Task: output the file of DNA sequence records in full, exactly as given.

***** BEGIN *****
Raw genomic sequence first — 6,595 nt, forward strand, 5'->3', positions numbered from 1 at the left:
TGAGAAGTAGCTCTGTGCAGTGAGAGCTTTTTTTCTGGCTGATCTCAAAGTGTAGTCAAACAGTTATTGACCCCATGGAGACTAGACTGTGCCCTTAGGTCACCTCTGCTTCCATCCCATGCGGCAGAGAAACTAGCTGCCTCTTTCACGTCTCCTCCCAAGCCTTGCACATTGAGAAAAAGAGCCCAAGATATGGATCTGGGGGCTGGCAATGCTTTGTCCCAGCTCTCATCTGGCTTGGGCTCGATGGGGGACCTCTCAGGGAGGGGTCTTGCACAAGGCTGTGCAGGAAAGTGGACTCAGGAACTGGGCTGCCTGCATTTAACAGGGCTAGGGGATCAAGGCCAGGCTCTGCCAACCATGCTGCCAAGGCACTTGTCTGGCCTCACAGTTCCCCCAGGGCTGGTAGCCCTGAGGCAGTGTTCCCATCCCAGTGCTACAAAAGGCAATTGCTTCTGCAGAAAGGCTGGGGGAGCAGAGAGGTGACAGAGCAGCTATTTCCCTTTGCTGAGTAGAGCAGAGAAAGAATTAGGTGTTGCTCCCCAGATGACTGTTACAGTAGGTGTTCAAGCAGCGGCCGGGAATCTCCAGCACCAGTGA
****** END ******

Raw genomic sequence first — 6,595 nt, forward strand, 5'->3', positions numbered from 1 at the left:
TGAGAAGTAGCTCTGTGCAGTGAGAGCTTTTTTTCTGGCTGATCTCAAAGTGTAGTCAAACAGTTATTGACCCCATGGAGACTAGACTGTGCCCTTAGGTCACCTCTGCTTCCATCCCATGCGGCAGAGAAACTAGCTGCCTCTTTCACGTCTCCTCCCAAGCCTTGCACATTGAGAAAAAGAGCCCAAGATATGGATCTGGGGGCTGGCAATGCTTTGTCCCAGCTCTCATCTGGCTTGGGCTCGATGGGGGACCTCTCAGGGAGGGGTCTTGCACAAGGCTGTGCAGGAAAGTGGACTCAGGAACTGGGCTGCCTGCATTTAACAGGGCTAGGGGATCAAGGCCAGGCTCTGCCAACCATGCTGCCAAGGCACTTGTCTGGCCTCACAGTTCCCCCAGGGCTGGTAGCCCTGAGGCAGTGTTCCCATCCCAGTGCTACAAAAGGCAATTGCTTCTGCAGAAAGGCTGGGGGAGCAGAGAGGTGACAGAGCAGCTATTTCCCTTTGCTGAGTAGAGCAGAGAAAGAATTAGGTGTTGCTCCCCAGATGACTGTTACAGTAGGTGTTCAAGCAGCGGCCGGGAATCTCCAGCACCAGTGA